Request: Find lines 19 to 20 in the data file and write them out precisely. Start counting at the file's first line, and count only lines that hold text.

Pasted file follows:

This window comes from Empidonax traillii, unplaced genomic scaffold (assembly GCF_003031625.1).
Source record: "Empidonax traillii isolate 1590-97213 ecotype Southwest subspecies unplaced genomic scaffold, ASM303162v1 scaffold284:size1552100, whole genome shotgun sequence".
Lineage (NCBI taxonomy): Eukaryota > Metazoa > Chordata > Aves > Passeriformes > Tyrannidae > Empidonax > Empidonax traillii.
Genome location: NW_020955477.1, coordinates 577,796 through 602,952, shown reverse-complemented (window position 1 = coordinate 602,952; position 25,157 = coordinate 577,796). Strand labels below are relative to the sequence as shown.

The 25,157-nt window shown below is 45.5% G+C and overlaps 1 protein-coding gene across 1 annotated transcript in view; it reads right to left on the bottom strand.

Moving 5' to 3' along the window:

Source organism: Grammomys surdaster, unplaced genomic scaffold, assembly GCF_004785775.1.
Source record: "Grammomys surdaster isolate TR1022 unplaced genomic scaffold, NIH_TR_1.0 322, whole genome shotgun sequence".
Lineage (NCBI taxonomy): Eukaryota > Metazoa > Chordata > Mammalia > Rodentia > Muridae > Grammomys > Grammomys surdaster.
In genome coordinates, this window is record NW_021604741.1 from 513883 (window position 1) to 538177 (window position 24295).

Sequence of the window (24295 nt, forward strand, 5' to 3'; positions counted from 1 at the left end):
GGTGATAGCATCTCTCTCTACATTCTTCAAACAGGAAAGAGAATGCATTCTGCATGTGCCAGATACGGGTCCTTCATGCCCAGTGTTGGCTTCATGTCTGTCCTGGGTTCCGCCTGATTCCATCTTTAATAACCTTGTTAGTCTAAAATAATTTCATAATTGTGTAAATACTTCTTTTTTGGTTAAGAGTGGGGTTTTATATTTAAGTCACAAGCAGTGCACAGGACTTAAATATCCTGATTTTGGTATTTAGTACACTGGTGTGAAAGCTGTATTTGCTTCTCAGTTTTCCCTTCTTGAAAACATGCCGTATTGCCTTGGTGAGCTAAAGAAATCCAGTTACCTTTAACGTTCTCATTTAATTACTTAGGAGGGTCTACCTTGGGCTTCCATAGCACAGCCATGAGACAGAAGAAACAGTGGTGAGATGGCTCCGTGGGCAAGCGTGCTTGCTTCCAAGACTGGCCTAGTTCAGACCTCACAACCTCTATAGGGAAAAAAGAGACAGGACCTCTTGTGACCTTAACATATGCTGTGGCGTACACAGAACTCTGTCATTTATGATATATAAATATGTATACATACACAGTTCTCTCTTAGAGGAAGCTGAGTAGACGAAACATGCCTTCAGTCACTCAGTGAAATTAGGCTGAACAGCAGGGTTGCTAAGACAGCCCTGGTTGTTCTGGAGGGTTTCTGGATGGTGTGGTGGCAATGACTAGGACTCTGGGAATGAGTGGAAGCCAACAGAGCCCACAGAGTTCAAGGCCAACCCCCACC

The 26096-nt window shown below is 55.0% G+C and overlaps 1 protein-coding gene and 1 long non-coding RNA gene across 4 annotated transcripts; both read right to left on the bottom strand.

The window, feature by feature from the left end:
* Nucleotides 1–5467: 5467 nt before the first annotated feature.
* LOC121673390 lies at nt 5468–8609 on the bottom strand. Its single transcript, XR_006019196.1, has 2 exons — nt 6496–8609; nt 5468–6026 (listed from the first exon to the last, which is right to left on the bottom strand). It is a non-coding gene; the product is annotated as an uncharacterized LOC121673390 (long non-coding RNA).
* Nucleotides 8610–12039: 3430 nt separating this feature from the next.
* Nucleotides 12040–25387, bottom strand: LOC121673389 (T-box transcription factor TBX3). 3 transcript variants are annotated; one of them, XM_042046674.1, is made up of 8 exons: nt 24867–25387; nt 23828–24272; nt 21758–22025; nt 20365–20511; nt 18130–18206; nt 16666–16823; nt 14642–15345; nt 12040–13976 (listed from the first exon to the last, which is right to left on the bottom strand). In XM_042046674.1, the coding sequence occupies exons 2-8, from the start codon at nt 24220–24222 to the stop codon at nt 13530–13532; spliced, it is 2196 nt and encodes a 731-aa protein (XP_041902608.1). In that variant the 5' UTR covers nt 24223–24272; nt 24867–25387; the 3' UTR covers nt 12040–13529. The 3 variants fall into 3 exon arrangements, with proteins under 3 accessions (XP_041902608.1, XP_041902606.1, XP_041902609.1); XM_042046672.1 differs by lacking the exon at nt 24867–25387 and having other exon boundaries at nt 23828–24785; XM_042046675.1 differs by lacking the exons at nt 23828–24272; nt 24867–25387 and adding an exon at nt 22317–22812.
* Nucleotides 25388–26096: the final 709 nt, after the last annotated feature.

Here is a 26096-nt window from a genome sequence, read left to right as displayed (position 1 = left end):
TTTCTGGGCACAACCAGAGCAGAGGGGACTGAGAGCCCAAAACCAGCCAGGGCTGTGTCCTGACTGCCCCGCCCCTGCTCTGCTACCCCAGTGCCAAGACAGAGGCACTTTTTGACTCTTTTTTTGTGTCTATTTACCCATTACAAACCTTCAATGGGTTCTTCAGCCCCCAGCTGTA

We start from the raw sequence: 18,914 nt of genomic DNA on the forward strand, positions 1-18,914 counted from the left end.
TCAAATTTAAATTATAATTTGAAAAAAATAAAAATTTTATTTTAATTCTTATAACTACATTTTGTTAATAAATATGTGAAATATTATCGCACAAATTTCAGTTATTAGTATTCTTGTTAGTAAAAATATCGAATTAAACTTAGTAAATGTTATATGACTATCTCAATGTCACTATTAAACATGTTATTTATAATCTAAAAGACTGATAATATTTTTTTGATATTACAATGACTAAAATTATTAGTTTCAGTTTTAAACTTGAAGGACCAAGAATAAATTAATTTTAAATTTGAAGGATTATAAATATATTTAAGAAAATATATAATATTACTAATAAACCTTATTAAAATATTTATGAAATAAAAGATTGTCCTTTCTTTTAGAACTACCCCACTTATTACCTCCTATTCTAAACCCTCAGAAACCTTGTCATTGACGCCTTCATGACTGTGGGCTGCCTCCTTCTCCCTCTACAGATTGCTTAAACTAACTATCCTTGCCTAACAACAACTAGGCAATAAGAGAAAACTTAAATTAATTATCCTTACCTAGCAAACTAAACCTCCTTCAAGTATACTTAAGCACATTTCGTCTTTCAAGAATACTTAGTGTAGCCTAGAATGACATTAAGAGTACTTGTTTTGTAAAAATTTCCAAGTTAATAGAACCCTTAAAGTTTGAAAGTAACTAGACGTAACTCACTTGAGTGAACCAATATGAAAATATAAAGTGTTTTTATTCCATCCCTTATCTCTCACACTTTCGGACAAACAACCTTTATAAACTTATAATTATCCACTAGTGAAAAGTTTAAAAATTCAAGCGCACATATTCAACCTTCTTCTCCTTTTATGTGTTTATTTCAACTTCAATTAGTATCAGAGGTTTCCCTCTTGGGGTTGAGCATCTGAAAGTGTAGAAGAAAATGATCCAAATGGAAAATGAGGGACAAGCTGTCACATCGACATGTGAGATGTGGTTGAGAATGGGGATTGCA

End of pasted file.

* Nucleotides 25388–26096: the final 709 nt, after the last annotated feature.

Here is a 26096-nt window from a genome sequence, read left to right as displayed (position 1 = left end):